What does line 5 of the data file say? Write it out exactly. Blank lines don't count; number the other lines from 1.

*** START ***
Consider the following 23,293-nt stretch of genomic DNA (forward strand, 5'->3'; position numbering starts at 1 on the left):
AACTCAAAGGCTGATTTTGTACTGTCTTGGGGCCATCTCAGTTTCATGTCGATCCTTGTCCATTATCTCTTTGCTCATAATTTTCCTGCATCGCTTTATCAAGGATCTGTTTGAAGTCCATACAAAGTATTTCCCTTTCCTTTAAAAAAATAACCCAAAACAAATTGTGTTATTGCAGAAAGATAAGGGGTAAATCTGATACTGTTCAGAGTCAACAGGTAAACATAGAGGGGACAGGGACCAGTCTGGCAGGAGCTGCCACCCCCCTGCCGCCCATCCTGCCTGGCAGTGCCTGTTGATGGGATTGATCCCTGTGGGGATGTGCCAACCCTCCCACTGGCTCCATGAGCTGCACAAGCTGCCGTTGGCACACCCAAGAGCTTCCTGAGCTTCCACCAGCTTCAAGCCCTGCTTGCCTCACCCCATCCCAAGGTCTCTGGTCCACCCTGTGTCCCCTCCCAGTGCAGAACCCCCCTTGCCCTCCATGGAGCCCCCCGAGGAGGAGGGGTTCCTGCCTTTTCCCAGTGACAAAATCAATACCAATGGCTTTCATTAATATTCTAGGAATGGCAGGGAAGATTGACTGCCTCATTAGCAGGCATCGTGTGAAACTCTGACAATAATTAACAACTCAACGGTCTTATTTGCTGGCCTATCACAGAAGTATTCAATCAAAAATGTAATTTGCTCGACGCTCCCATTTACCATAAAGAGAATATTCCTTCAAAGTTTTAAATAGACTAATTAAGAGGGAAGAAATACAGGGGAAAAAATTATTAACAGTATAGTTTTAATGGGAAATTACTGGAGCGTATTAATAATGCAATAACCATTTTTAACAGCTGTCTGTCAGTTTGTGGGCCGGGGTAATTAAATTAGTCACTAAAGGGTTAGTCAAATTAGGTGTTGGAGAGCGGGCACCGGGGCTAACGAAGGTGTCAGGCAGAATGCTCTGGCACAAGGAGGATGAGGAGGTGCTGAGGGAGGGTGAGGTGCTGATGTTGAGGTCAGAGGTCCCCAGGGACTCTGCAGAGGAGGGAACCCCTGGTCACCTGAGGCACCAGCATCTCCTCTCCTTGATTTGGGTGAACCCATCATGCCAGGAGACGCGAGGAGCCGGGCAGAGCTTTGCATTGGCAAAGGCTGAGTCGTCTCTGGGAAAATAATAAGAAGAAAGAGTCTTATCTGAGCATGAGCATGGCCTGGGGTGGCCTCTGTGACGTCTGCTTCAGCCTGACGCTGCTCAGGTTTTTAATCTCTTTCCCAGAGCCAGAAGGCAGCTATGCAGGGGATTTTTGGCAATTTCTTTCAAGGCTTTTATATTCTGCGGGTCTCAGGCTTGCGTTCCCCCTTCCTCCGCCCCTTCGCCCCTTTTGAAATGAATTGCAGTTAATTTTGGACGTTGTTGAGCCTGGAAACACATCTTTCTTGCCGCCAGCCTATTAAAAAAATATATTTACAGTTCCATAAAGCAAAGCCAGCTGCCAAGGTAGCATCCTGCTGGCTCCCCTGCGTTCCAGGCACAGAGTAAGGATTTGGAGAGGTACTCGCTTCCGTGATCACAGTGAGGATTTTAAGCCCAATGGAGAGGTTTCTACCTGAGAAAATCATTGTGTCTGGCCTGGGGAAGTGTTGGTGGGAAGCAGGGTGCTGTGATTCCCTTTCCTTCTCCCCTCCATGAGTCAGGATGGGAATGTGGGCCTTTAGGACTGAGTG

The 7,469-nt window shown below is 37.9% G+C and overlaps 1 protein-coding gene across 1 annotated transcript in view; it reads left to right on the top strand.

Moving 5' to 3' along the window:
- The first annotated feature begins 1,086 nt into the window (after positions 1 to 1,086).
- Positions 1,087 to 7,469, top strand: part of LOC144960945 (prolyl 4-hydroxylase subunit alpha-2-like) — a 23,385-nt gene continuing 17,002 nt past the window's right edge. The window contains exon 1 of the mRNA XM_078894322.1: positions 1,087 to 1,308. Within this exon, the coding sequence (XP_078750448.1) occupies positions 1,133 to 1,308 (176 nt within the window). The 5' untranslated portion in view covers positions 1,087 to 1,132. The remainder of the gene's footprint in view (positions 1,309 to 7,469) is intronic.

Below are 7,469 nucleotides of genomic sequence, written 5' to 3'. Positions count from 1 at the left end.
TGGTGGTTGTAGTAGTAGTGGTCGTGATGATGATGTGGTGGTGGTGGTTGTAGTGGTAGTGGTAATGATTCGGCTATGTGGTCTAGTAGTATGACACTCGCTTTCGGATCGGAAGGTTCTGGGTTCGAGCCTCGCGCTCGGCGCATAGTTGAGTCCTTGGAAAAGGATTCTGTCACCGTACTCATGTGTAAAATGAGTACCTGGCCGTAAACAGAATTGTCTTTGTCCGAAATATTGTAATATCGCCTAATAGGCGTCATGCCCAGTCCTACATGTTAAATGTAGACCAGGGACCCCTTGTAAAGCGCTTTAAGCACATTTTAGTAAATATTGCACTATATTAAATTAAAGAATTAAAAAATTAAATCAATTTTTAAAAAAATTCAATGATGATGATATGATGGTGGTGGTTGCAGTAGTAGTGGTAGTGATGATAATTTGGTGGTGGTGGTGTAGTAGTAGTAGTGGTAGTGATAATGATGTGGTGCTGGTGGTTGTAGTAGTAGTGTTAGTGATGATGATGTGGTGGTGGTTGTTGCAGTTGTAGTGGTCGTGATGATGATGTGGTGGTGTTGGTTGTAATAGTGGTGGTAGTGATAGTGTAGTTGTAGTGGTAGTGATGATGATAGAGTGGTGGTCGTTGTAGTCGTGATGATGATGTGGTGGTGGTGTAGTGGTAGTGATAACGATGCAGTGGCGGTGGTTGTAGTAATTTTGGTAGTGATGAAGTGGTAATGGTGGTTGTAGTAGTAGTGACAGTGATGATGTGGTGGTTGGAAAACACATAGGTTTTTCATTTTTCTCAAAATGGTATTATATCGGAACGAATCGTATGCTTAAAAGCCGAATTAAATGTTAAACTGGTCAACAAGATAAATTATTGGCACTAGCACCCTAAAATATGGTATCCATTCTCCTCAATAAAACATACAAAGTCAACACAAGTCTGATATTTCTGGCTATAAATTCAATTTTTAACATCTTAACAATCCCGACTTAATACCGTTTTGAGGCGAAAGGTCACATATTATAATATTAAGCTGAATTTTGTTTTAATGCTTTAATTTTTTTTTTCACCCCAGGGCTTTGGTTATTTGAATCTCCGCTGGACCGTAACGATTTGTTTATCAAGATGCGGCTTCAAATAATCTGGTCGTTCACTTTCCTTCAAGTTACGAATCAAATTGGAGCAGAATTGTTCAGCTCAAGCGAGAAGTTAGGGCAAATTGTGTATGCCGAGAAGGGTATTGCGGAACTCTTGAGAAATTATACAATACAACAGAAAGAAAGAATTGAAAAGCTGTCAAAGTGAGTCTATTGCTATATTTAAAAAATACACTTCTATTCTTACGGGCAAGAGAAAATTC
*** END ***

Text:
- The first annotated feature begins 1,086 nt into the window (after positions 1 to 1,086).